Who are the Key Players in the Capital Markets?
In this article, we will provide a general overview of the key players and their respective roles in the capital markets. The capital markets consist of two types of markets: primary and secondary. This guide will provide an overview of all the major companies and careers across the capital markets.
Primary vs Secondary Markets
In the primary market, there are four key players: corporations, institutions, investment banks, and public accounting firms. Institutions invest capital in corporations that seek to expand and grow their businesses, while corporations issue debt or equity to institutions in return for their capital investment. Investment banks are hired to match institutions and corporations based on their risk profile and investment style. Finally, public accounting firms are responsible for the preparation, review, and auditing of financial statements, tax work, consulting on accounting systems, M&A, and capital raising. Hence, public accounting firms in the primary market not only assist corporations to raise capital but also help prepare, review, and audit financial statements to ensure a fair representation of their financial performance.
While issuance of new bonds and new shares in exchange for capital occurs in the primary market, the secondary market is for the sale and trade of previously issued bonds and shares. Buyers and sellers engage in transactions on an exchange, while investment banks facilitate this process by providing equity research coverage. This ability to freely sell and trade securities significantly increases the market’s liquidity.
To learn more, check out CFI’s FREE Corporate Finance 101 Course.
Four Key Players in the Primary Market
Below we outline the four key players and their roles in the capital markets: corporations, institutions, banks, and public accounting.
Screenshot from CFI’s FREE Corporate Finance 101 Course.
In the capital markets, corporations behave as operating businesses that require capital to grow and run their operations. These corporations can vary in industry, size, and geographical location. Careers at corporations that relate to the markets include corporate development, investor relations, and financial planning and analysis (FP&A).
Examples of publicly traded corporations:
2. Institutions (“Buy Side” Fund Managers)
Institutions consist of fund managers, institutional investors, and retail investors. These investment managers provide capital to corporations that need the money to grow and operate their businesses. In return for their capital, corporations issue debt or equity to the institutions in the forms of bond and shares, respectively. The exchange of capital and debt or equity completes the cycle of the two key players in the capital markets.
Examples of top “Buy Side” Firms:
- Bridgewater Associates
- The Carlyle Group
- Apollo Global Management
3. Investment Banks (“Sell Side”)
Acting as an intermediary, investment banks are hired to facilitate deals between corporations and institutions. The job of investment banks is to connect institutional investors with corporionss, based on risk and return expectations, and investment styles. Careers in investment banking involve extensive financial modeling and valuation analysis.
Examples of top investment banks:
- Goldman Sachs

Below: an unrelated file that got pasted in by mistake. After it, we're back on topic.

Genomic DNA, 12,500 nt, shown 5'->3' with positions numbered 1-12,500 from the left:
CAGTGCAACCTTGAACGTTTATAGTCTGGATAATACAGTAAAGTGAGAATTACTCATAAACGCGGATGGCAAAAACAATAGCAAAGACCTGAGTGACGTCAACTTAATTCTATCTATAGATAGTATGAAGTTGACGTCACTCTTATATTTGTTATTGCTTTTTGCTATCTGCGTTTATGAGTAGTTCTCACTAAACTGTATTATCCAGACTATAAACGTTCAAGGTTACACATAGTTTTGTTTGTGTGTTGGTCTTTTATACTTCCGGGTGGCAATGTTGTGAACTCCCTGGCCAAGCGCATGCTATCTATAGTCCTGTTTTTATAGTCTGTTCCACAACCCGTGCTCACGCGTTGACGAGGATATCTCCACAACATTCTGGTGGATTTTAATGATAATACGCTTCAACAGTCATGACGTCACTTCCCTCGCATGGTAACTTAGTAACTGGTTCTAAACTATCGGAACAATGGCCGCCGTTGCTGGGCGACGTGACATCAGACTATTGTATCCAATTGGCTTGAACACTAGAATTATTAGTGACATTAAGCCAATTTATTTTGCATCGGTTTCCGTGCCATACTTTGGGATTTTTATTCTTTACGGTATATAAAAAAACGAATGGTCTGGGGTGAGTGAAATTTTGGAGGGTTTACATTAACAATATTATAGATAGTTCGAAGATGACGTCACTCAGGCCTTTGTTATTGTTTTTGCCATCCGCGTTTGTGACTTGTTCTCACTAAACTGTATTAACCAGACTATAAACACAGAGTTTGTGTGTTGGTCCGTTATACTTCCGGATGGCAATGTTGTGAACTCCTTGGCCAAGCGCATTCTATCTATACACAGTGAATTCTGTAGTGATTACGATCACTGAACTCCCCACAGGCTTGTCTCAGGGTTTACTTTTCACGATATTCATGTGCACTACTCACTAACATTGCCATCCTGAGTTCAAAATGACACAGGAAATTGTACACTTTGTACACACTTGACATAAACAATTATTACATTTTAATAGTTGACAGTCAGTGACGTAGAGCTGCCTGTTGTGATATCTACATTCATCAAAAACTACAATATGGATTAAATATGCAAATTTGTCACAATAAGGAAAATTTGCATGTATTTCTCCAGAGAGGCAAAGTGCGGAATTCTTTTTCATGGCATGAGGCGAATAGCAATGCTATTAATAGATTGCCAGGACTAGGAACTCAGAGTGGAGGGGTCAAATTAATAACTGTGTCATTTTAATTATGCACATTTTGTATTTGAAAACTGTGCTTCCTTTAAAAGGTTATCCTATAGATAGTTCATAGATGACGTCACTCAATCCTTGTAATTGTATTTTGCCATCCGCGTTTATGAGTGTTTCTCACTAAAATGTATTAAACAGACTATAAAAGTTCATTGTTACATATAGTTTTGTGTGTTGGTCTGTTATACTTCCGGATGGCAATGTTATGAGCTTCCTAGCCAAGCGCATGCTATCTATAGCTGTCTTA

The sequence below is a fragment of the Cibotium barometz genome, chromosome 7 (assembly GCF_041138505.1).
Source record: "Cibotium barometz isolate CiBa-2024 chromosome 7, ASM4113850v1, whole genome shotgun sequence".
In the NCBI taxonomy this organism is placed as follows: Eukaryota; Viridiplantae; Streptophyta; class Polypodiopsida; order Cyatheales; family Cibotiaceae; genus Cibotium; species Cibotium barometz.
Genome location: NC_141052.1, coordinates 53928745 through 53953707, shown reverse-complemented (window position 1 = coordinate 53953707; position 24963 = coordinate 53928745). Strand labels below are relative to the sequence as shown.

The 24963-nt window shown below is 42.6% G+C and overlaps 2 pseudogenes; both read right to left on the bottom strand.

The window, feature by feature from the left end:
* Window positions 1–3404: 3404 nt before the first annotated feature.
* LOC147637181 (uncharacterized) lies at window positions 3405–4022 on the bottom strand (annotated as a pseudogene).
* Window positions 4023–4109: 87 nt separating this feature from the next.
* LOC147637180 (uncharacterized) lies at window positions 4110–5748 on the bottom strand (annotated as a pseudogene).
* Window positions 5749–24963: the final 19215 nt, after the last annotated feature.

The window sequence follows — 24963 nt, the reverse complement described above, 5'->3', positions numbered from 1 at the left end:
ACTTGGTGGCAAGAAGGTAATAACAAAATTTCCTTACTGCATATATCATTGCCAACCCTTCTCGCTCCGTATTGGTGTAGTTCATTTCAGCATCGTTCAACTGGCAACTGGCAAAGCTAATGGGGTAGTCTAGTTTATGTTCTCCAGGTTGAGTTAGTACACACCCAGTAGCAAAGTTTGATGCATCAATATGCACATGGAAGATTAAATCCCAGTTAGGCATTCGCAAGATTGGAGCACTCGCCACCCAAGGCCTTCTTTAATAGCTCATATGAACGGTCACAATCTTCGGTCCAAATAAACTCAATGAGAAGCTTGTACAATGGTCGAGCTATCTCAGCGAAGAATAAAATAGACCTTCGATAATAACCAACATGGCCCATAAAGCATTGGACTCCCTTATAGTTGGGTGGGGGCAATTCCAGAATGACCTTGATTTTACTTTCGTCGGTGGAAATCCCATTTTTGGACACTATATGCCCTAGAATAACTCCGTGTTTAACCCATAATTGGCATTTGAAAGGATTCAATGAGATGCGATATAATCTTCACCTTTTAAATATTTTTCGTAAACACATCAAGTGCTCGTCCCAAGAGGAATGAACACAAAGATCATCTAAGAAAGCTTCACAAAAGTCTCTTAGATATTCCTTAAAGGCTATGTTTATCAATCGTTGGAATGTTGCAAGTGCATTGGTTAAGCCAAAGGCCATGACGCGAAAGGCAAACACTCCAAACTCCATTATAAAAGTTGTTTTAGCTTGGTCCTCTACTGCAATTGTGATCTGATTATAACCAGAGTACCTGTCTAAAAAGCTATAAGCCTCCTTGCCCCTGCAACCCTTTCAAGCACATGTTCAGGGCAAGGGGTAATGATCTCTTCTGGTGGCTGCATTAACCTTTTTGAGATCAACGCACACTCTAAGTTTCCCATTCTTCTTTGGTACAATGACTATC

- JP Morgan
- Credit Suisse
- Morgan Stanley
- See a full list of investment banks
4. Public Accounting Firms
Depending on their divisions, public accounting firms can engage in multiple roles in the primary market. These roles include financial reporting, auditing financial statements, taxes, consulting on accounting systems, M&A advisory, and capital raising. Therefore, public accounting firms are usually hired by corporations for their accounting and advisory services.
Examples of top public accounting firms:
- Ernst & Young
- Grant Thornton
Key Players in the Secondary Market
Unlike the primary market, where there is an initial issuance of debt or equity in exchange for capital, the secondary market allows for the sale and trade of issued bonds and shares. The secondary market allows players to enter and exit securities easily, making the market liquid.
Screenshot from CFI’s FREE Corporate Finance 101 Course.
1. Buyers and Sellers
In the secondary market, fund managers or any investors who wish to purchase securities or debts will have to locate a seller. Transactions are facilitated through a central marketplace, including a stock exchange or Over The Counter (OTC).
2. Investment Banks
While investment banks facilitate the issuance of bonds and shares in the primary market, they expedite the sales and trading of issued debts and equities between buyers and sellers in the secondary market. Investment banks provide equity research coverage on each stock’s upside potential, downside risk, and rationale to help buyers and sellers make a judgment. Moreover, investment banks sell and trade securities on behalf of the clients to maximize their profits.
Capital Markets Recap
In this article, we explored the key players in the capital market and their responsibilities. The capital market can be broken down into two separate markets – primary and secondary. In the primary market, institutions invest capital in corporations that seek to grow and operate, while corporations issue debt or equity in return. Investment banks act as advisors for institutions and corporations on mergers and acquisitions (M&A) and initial public offerings (IPO). Public accounting firms provide accounting and advisory services to the key players.
The secondary market involves the sale and trading of issued bonds and shares in a centralized marketplace. Investment banks offer their sales, trading and research services to help buyers and sellers make decisions on their securities.
Thank you for reading CFI’s guide to the key players in the capital markets. To expand your financial knowledge, see the following CFI resources: